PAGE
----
January 23 , 2019
Dear Third Grade Families,
On February 15, 2019, third grade will spend the day at the old schoolhouse in Tubac Presidio State Historic Park located at 1 Burruel St, Tubac, AZ 85646. We will recreate a school day as it might have been in the year 1889. The students will assume the names and activities of actual 1880s – 1890s Tubac students.
Thank you to parent volunteers who signed up to drive. Drivers have the option of spending the day at the school house observing the children’s activities or taking the opportunity to visit Tubac on your own once the children have entered the school house.
The students encouraged to dress in period clothing. The girls may wear long skirts with blouses, or long dresses. The boys may wear long pants or denim jeans and a buttoned-down shirt. Several clothing items are available to borrow from Ms. Stalkfleet. T-shirts are not permitted, as they would have been considered underwear during the period being recreated. Acceptable accessories for the girls are straw hats, bonnets, hair ribbons, and shawls. Acceptable accessories for the boys are straw hats, suspenders, and neckerchiefs. If possible, students should not wear athletic shoes. Leather shoes or boots would be more appropriate. Additionally, all parents who signed-up to chaperone on this field trip are welcome to dress in period clothing as well.
Students and parents provide their own lunches. To create the most authentic experience, all foods should be wrapped in wax paper, cloth wrapping, or plain brown paper. Plastic wrap, baggies, and aluminum foil did not exist in 1889 and therefore should not be used. The lunch should be packed into a container such as a small metal bucket, plain brown paper bag, or a cloth bag/bandana. Please, no modern lunch boxes or plastic containers.
Suggestions for lunches:
Beef jerky Fresh vegetables
Bean burro Tamales
Jelly sandwich Biscuits
Refried beans Tortillas
Bacon sandwich Potato chips
Hard boiled eggs Cookies; oatmeal, molasses, raisin, sugar, gingerbread
Fresh fruit Hard candy
INFORMATION ON TUBAC SCHOOLHOUSE
Way back in 1877, the first school in Tubac was held in a store! There were about thirty children in school at one end of the store, and business was held as usual at the other end. The teacher was paid about $30.00 a month. At this time, most of the people who lived in Tubac were people that had been born in Mexico. The United States had only recently acquired this part of the country as part of the United States. It was not yet Arizona as we know it today, but a territory. The people who lived there were ranchers and also grew small amounts of crops such as tomatoes, chilies, and melons. All the homes were made of adobe just as the Presidio had been made in 1753.
The community of Tubac became a town in 1884, and everyone that lived there all worked together to build a school. While it was being built, the teacher taught the students in the hotel. The school was finished in 1885 and was made of adobe bricks. These were then covered with stucco and painted. By the time the school was finished, there were about forty-five students. Because just about all of the students were from families that were born in Mexico, there was a language class teaching the children proper Spanish. There were also classes in reading, arithmetic, grammar, history, and geography. There were a lot of rules, and the teacher was very strict. You could get swatted with a big stick for a lot of things. For example one licking, which means swatted, for girls and boys playing together, or three lickings for calling each other “íll names,” which means calling each other bad names.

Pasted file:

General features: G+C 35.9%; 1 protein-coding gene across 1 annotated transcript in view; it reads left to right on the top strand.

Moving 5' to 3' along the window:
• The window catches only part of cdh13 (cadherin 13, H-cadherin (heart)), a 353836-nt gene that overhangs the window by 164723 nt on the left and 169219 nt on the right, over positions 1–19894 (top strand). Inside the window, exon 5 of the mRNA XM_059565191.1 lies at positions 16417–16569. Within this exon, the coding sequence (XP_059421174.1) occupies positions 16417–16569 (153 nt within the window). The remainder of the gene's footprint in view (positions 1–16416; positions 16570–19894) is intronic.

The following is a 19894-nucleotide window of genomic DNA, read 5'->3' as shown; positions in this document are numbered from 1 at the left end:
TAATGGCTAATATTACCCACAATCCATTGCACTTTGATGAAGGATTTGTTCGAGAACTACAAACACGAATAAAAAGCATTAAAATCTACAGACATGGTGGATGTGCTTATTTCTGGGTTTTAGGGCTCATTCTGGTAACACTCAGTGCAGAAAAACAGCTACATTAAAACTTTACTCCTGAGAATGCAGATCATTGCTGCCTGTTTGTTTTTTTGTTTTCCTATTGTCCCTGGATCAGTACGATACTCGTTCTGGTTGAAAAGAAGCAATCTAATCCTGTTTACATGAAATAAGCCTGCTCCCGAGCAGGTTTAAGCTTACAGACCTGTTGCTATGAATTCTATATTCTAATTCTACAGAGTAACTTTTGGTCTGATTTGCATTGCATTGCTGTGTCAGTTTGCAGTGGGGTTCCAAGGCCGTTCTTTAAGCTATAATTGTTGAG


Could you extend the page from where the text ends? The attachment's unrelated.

Apaches raided the towns and ranches quite often back then. They would sneak in and grab cattle, sheep, crops, and sometimes children. It was pretty scary back then. Because of that, the people that lived in Tubac organized a group called the Tubac Scouts. This group protected the town’s residents from the Apaches.
In the year 1900, a change occurred. The Tubac School District had some name changes and district number changes along with teacher changes. Sarah and John Black had been the only teachers that the Tubac students had ever known before. They had taught there for fifteen years. But in 1889, John Black’s license to teach was taken away from him after he failed to answer a summons to appear before the board of examiners concerning charges of “unprofessional conduct.” So, the students got a new teacher, Miss Dell Johnson. She taught for two years. After that, the school had a new teacher every year until 1913. At that time, a teacher made about $80.00 a month. That’s about $2.66 a day.
The school house that you are going to be in was remodeled in 1907. An extra classroom and indoor plumbing, meaning a water faucet and toilet, were added. Before that, people had to go outside to the water pump for water and to the outhouse for the bathroom. By the year 1913, there were 65 students enrolled at this school and grades 1-3 were in one room and grades 4-8 in the other room.
Now, you know some of the interesting things about this old school house. Have fun while you pretend that you lived way back in 1885.
Sincerely, Ms. Stalkfleet and Mr. Gould
8:15 – 9:15 Travel to Tubac Presidio Historic State Park Schoolhouse
9:15 – 9:30 Students and parents walk one to two blocks to school yard
9:30 – 9:50 Students play in school yard, while supervised by parents / teachers inside setting up school room
9:50 – 10:00 Pledge and rules
10:00 – 10:15 DOL on front board
10:00 – 10:45 Reading / Writing / Poetry
10:45 – 11:15 Math / Facts on chalkboard
11:15 – 11:45 Spelling Test
11:45 – 12:45 Lunch
12:45 – 1:45 Story / Sketching / museum
1:45 – 2:45 Travel to St. Michael’s